If I'm ranting it's because I just hate being told what amounts to, in my opinion, BS by the people who are there to support their product. Here's another one. MSD. I'm talking to them about one of many failures. I mention the wiring on the big-wire-side and how a capacitor is in-line to control radio static and had been there for over 30 years. He went ballistic and yelled at me to remove it because it's not an approved component with their stuff. He wanted to know where I got the idea to do such an awful thing? I told him too many years had passed to remember. Well, this conversation took place about two years ago. After hanging up I surfed their web site. You guessed it. The exact same capacitor (microfards or what ever they're called) is sold by MSD for the exact purpose as I used mine for, wired like I did. These companies are hiring their help by the pound. grrr.
Wanna hear about the tech man at Mickey Thompson tires? The guy who told me my flat slick is normal, that he sees it every day?! Yep slicks blowing out at 120mph is normal. I'll never buy their tires again.

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post #7 of 7 (permalink) Old Apr 28th, 15, 10:06 PM
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Re: Aeromotive Stealth In Tank Fuel Pump

I agree with you that sometimes you get a person on the phone that has very limited product knowledge or application. I've ran into that before with MSD. I felt like I was talking to a high school kid (not even a clue about the most simplistic electrical theory). Very frustrating. But then I got to the right person that knew the product AND proper application on a better level and my question was answered. Heck, even MSD product instructions and spec sheets are dumbed down these days too.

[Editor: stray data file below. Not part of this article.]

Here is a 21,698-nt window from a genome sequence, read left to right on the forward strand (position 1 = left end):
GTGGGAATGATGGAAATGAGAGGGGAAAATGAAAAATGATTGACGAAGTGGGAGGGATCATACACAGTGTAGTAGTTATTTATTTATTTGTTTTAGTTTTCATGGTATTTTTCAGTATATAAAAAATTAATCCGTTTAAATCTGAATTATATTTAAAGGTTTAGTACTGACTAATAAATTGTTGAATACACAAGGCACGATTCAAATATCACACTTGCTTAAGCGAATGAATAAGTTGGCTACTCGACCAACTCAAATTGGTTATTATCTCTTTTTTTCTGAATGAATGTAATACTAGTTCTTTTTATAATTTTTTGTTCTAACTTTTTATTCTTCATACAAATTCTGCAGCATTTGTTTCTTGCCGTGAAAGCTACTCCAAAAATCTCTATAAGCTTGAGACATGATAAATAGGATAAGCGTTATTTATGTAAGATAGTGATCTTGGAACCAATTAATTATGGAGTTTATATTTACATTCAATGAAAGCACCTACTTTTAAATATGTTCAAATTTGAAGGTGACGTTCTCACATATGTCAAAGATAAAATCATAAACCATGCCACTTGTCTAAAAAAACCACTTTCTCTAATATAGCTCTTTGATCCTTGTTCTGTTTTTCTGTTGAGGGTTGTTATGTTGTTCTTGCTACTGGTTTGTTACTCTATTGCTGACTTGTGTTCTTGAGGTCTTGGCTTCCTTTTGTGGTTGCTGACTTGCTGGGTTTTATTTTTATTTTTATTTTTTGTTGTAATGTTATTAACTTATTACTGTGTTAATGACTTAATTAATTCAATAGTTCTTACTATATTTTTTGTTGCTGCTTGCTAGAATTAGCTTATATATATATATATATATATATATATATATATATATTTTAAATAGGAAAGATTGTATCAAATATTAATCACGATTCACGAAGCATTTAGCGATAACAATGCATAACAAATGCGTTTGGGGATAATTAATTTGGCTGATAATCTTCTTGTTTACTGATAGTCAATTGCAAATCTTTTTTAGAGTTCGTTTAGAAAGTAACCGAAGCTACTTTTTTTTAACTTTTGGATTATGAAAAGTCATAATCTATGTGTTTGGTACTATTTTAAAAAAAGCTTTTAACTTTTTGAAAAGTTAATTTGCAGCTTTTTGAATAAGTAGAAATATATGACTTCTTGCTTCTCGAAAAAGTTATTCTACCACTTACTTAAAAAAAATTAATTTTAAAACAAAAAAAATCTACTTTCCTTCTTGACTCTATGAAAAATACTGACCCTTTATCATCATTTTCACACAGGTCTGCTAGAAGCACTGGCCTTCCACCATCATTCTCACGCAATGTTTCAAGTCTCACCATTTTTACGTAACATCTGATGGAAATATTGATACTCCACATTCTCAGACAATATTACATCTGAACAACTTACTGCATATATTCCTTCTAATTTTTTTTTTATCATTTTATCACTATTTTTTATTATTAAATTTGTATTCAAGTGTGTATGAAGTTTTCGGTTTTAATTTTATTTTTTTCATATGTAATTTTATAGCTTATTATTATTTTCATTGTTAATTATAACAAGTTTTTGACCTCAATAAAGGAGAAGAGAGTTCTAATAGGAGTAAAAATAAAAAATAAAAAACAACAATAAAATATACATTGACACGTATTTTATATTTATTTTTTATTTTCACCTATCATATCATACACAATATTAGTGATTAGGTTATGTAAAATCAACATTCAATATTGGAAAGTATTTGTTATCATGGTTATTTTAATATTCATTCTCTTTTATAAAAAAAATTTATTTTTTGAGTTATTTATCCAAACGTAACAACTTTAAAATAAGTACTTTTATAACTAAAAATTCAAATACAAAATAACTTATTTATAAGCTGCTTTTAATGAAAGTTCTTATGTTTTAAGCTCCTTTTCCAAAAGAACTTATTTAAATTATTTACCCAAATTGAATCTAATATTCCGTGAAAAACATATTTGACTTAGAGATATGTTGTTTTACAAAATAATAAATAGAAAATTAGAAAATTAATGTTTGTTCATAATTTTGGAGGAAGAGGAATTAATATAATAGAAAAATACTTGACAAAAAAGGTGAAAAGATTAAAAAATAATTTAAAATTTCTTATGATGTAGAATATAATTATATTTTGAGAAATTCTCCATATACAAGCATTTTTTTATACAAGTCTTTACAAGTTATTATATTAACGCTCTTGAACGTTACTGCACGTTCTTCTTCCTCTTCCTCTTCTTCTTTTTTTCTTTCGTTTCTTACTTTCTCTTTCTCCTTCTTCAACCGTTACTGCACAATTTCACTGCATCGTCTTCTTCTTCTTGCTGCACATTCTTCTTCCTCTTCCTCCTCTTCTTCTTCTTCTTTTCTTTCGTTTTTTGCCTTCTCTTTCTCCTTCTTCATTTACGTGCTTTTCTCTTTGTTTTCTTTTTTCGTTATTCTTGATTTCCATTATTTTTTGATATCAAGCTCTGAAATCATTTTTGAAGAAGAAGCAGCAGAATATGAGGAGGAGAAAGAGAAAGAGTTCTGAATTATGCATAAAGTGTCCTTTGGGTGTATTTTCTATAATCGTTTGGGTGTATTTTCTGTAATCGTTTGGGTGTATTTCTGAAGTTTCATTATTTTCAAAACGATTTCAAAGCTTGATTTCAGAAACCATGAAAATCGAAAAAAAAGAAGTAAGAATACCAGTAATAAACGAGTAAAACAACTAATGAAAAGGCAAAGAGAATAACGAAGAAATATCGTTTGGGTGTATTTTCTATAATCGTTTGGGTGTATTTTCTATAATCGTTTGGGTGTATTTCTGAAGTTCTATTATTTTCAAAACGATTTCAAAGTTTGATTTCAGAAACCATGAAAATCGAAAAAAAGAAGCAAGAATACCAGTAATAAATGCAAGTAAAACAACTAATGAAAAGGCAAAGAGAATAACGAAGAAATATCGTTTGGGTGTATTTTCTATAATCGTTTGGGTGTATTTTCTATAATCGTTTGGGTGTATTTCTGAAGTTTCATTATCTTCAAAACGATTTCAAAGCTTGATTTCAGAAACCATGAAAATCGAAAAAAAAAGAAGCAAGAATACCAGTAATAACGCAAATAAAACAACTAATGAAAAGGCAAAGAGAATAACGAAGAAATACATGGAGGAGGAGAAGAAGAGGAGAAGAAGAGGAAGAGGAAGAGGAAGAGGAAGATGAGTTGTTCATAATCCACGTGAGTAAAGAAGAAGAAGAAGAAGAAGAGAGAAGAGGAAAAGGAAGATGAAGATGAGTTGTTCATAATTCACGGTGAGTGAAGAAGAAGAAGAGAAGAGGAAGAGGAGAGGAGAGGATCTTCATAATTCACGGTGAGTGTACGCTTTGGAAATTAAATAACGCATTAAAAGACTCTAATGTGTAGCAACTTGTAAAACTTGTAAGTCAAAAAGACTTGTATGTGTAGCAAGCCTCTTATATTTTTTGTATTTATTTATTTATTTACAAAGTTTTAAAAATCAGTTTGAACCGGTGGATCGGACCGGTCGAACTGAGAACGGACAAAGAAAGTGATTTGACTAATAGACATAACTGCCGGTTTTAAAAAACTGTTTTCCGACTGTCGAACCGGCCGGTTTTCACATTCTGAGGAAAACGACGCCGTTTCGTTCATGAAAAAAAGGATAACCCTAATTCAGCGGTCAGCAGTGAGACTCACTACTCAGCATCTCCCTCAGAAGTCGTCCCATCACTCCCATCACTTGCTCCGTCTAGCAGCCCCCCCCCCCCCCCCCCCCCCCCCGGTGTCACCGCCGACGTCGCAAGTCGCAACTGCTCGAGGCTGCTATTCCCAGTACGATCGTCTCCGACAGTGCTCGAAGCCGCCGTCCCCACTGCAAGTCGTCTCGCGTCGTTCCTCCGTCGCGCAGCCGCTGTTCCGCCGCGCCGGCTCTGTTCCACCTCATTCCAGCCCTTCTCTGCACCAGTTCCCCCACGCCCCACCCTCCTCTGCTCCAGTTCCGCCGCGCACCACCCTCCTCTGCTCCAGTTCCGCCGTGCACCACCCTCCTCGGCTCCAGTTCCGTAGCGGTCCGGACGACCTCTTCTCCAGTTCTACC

I've always found Aeromotive to be good at product support though. The last time I spoke to them I got an engineer and he was very knowledgeable (and helpful).

More and more I think the "First Tier" lines of support are not much more than call takers and getting more frequent at some of these companies. MSD has been that way for a while now in my experience and perhaps they have gotten too big or changed to just pumping out parts for the bottom line.

I think you have to be specific and ask for someone else when you realize the person you are talking to has very limited experience and/or knowledge. Arguing or going 'round and 'round with the same single point person does not work.

As for your situation and original question posed - I don't know why your pump will not work just fine with a proper sized return regulator that will meet the needs of the pump. What FPR did you use? Many of the higher flow FPRs DO require a minimum of -AN10 (1/2") return because they are usually paired up with a high volume pump. So perhaps another FPR would better fit your needs.